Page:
CD8 T cell autoreactivity to preproinsulin epitopes with very low human leucocyte antigen class I binding affinity

Authors

  • J. R. F. Abreu,

    1. Department of Immunohematology and Blood Transfusion, Leiden University Medical Center, Leiden, the Netherlands
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  • S. Martina,

    1. Department of Immunohematology and Blood Transfusion, Leiden University Medical Center, Leiden, the Netherlands
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  • A. A. Verrijn Stuart,

    1. Department of Immunohematology and Blood Transfusion, Leiden University Medical Center, Leiden, the Netherlands
    2. Department of Pediatric Endocrinology and Centre Cellular and Molecular Intervention, UMC Utrecht, Utrecht, the Netherlands
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  • Y. E. Fillié,

    1. Department of Immunohematology and Blood Transfusion, Leiden University Medical Center, Leiden, the Netherlands
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  • K. L. M. C. Franken,

    1. Department of Immunohematology and Blood Transfusion, Leiden University Medical Center, Leiden, the Netherlands
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  • J. W. Drijfhout,

    1. Department of Immunohematology and Blood Transfusion, Leiden University Medical Center, Leiden, the Netherlands
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  • B. O. Roep

    Corresponding author
    1. Department of Immunohematology and Blood Transfusion, Leiden University Medical Center, Leiden, the Netherlands
    2. JDRF Center for Beta Cell Therapy in Diabetes in Europe, Leiden, the Netherlands
      B. O. Roep, Leiden University Medical Center, Dept of Immunohematology and Blood Transfusion, E3-Q, PO Box 9600, 2300 RC Leiden, the Netherlands. E-mail: boroep@lumc.nl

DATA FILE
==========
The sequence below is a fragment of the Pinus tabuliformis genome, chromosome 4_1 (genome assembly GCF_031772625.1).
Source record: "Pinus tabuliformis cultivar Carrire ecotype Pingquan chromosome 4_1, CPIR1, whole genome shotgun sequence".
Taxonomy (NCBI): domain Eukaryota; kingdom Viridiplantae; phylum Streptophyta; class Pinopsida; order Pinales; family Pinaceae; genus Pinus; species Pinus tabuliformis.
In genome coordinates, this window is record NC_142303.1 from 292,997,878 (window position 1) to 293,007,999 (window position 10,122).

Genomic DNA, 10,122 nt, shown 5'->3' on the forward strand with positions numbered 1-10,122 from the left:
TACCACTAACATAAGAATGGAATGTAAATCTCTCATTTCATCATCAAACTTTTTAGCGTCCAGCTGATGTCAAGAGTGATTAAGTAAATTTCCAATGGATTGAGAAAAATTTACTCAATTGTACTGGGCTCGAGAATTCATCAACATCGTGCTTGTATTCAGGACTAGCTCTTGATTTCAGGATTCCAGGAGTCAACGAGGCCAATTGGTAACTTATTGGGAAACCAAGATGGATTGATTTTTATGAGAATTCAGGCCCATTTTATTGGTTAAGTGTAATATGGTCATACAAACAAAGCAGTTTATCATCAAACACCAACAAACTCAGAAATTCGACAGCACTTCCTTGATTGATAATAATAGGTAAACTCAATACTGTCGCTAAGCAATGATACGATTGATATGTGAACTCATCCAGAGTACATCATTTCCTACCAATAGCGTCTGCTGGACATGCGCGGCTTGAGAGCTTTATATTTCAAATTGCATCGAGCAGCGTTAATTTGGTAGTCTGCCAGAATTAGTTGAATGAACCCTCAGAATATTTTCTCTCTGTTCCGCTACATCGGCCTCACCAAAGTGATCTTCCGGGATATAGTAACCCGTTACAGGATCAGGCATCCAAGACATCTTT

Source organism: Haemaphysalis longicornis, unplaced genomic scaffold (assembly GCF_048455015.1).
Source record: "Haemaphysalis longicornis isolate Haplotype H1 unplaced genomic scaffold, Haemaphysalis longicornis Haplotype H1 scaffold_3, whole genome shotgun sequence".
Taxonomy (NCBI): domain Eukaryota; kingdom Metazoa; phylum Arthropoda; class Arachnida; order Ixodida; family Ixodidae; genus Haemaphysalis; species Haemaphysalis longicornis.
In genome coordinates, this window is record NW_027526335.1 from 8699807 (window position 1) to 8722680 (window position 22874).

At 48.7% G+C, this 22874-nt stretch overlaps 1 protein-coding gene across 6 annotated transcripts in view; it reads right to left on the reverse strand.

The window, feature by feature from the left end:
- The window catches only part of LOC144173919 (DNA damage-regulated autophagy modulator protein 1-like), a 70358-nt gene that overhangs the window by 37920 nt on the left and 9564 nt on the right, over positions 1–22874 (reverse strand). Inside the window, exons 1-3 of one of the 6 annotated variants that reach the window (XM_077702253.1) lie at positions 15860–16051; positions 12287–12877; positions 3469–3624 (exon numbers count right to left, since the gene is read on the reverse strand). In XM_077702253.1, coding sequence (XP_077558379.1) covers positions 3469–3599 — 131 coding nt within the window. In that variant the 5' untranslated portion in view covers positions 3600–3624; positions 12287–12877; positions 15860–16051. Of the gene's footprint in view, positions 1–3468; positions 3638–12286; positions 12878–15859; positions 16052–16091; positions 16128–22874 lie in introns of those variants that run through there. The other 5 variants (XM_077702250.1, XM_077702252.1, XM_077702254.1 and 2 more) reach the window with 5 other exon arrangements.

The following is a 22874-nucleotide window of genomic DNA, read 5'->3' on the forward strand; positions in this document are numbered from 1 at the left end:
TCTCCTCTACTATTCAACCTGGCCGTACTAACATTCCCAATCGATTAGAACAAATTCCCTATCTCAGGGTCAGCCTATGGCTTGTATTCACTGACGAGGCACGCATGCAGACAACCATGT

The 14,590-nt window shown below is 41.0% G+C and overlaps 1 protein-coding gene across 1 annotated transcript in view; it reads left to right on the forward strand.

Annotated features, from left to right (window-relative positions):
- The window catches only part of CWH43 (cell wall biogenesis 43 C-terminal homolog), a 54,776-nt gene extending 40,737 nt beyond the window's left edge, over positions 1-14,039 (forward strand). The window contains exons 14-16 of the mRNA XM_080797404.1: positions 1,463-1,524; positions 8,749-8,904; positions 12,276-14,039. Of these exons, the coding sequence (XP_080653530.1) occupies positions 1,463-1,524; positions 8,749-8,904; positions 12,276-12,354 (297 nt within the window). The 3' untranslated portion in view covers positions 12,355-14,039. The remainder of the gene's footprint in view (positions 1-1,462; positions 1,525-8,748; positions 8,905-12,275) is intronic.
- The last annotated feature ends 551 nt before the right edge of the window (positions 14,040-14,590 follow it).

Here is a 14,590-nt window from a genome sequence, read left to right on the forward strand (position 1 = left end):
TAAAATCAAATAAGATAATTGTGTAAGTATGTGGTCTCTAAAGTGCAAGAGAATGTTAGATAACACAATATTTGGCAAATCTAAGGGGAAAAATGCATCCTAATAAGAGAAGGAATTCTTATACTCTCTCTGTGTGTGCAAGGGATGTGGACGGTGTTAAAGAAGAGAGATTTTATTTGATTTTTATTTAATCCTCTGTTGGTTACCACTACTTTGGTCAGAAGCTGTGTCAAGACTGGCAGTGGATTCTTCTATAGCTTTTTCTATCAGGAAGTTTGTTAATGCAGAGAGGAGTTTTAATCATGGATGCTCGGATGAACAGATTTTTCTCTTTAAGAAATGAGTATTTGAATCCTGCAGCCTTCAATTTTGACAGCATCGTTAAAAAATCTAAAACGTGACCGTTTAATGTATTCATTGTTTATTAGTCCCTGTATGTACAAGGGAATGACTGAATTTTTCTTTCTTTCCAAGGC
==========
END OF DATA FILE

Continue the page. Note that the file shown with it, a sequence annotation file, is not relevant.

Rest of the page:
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B. O. Roep, Leiden University Medical Center, Dept of Immunohematology and Blood Transfusion, E3-Q, PO Box 9600, 2300 RC Leiden, the Netherlands. E-mail: boroep@lumc.nl

Summary

Beta cells presenting islet epitopes are recognized and destroyed by autoreactive CD8 T cells in type 1 diabetes. These islet-specific T cells are believed to react with epitopes binding with high affinity to human leucocyte antigen (HLA) expressed on beta cells. However, this assumption might be flawed in case of islet autoimmunity. We evaluated T cell recognition of the complete array of preproinsulin (PPI) peptides with regard to HLA binding affinity and T cell recognition. In a comprehensive approach, 203 overlapping 9–10mer PPI peptides were tested for HLA-A2 binding and subjected to binding algorithms. Subsequently, a high-throughput assay was employed to detect PPI-specific T cells in patient blood, in which conditional HLA ligands were destabilized by ultraviolet irradiation and HLA molecules refolded with arrays of PPI peptides, followed by quantum-dot labelling and T cell staining. Analysis of patient blood revealed high frequencies of CD8 T cells recognizing very low HLA binding peptides. Of 28 peptides binding to HLA-A2, a majority was predicted not to bind. Unpredicted peptides bound mainly with low affinities. HLA binding affinity and immunogenicity may not correlate in autoimmunity. Algorithms used to predict high-affinity HLA peptide binders discount the majority of low-affinity HLA binding epitopes. Appreciation that peptides binding HLA with very low affinity can act as targets of autoreactive T cells may help to understand loss of tolerance and disease pathogenesis and possibly point to tissue-specific immune intervention targets.

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